US healthcare major Johnson & Johnson today won European Union approval for its acquisition of Swiss medical device maker Synthes Inc, for about $21.3 billion, in a move that could prop up its orthopedics practice.
The deal is J&J's largest acquisition. The company, however, had to agree to sell its DePuy Orthopaedics Trauma business to allay antitrust concerns of the European Union.
J&J and Synthes Inc, a premier global manufacturer of orthopaedic devices, had on 24 April last year entered into a definitive agreement whereby Johnson & Johnson will acquire Synthes for CHF159 per share, or $21.3 billion.
J&J had earlier cherished hopes of combining Synthes and DePuy to form the largest business within the medical devices and diagnostics segment of the company.
Under the terms of the agreement, each share of Synthes common stock, subject to certain conditions, will be exchanged for CHF55.65 in cash and CHF103.35 in Johnson & Johnson common stock. The transaction has an estimated net acquisition cost of $19.3 billion as of the close of business on 26 April 2011, based on Synthes approximately 119.5 million fully diluted shares outstanding and approximately $2 billion in cash on hand as of signing.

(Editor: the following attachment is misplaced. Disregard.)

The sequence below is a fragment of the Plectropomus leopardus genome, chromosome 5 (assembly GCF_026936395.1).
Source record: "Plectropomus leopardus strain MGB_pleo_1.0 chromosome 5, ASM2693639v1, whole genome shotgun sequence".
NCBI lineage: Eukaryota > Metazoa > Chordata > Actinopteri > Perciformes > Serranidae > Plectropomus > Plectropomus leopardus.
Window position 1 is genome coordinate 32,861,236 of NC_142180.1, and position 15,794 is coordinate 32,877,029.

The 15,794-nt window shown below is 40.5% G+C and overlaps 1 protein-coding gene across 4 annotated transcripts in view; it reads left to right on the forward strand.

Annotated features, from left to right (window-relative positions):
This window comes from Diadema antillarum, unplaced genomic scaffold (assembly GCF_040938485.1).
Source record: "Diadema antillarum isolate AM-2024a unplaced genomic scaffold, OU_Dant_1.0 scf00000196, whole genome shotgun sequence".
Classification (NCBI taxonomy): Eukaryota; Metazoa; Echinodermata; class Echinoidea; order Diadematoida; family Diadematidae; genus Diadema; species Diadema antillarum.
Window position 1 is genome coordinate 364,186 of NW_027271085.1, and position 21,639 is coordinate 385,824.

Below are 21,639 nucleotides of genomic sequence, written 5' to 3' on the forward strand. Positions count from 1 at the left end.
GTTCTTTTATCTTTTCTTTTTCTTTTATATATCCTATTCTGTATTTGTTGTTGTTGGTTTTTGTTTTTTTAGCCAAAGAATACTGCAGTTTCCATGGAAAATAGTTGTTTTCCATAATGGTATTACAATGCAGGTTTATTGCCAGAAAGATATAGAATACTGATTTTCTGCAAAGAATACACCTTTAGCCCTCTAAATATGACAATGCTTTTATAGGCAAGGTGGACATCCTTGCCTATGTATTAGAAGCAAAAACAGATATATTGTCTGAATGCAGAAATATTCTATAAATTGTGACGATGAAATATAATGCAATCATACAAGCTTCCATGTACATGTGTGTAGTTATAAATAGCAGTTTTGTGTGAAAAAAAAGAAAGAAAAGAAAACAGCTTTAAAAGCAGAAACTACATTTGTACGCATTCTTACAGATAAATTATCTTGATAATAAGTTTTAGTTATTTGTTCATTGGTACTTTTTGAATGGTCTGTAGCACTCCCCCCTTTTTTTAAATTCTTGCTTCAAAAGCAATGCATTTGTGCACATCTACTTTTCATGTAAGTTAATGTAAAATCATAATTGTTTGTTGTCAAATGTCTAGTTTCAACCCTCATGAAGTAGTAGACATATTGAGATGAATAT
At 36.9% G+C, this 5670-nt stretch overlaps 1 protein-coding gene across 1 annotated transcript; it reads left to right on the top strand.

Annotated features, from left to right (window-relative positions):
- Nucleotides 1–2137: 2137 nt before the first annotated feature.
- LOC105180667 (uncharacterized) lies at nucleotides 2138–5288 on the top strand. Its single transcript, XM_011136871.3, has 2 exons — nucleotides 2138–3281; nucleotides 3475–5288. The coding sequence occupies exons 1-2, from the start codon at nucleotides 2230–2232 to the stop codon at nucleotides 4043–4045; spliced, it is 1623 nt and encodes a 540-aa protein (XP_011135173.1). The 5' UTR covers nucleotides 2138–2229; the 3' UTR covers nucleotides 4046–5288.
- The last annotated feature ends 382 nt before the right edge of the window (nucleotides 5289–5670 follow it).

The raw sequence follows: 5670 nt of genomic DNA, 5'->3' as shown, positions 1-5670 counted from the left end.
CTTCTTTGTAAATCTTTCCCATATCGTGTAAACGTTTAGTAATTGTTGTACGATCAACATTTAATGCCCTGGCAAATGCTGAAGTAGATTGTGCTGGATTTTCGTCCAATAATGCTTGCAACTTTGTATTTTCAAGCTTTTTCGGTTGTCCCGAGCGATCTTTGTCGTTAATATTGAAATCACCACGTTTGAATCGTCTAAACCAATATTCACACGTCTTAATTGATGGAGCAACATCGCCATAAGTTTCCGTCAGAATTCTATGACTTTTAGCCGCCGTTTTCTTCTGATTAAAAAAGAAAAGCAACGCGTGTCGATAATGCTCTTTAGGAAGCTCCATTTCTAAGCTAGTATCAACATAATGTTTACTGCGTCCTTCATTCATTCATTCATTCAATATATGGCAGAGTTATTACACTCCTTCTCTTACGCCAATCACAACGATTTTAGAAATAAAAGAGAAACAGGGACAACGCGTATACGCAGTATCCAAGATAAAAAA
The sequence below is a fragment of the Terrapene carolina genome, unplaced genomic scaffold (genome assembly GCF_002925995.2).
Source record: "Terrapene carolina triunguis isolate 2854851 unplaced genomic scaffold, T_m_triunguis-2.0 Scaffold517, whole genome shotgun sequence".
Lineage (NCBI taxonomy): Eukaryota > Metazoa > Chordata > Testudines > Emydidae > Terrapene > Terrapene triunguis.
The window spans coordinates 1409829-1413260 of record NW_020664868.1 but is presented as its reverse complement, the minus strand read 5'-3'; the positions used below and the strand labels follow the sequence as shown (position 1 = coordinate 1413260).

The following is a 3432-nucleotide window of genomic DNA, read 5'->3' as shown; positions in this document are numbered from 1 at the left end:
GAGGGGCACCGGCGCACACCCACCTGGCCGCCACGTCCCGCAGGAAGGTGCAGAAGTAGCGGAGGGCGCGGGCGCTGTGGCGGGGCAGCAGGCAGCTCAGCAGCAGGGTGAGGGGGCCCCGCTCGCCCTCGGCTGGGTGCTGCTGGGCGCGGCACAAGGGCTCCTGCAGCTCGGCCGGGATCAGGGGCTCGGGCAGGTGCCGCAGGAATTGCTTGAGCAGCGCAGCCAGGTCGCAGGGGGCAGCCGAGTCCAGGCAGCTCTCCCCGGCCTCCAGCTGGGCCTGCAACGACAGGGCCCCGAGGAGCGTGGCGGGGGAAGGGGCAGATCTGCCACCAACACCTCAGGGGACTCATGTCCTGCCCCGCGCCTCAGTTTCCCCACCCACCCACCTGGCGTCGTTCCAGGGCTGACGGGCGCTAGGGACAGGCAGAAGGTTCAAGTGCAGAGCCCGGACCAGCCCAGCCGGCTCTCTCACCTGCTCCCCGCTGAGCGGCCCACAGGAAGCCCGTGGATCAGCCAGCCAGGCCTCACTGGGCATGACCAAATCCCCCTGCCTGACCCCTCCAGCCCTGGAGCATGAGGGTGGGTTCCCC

The European Commission said in a statement that the merged group would continue to face competition from several strong rivals and that customers would still have sufficient alternative suppliers.
"We obtained remedies to ensure that competition will remain strong in these markets, for the ultimate benefit of patients and social security systems," EU Competition Commissioner Joaquin Almunia said in a statement.
J&J is required to seek approval from five regulatory agencies and has now received clearance from Japan, Canada, China and the EU.
A J&J spokesperson said the company was ''actively working'' with US regulators who have not yet approved the Synthes acquisition. J&J expects the Synthes deal to close by the end of June.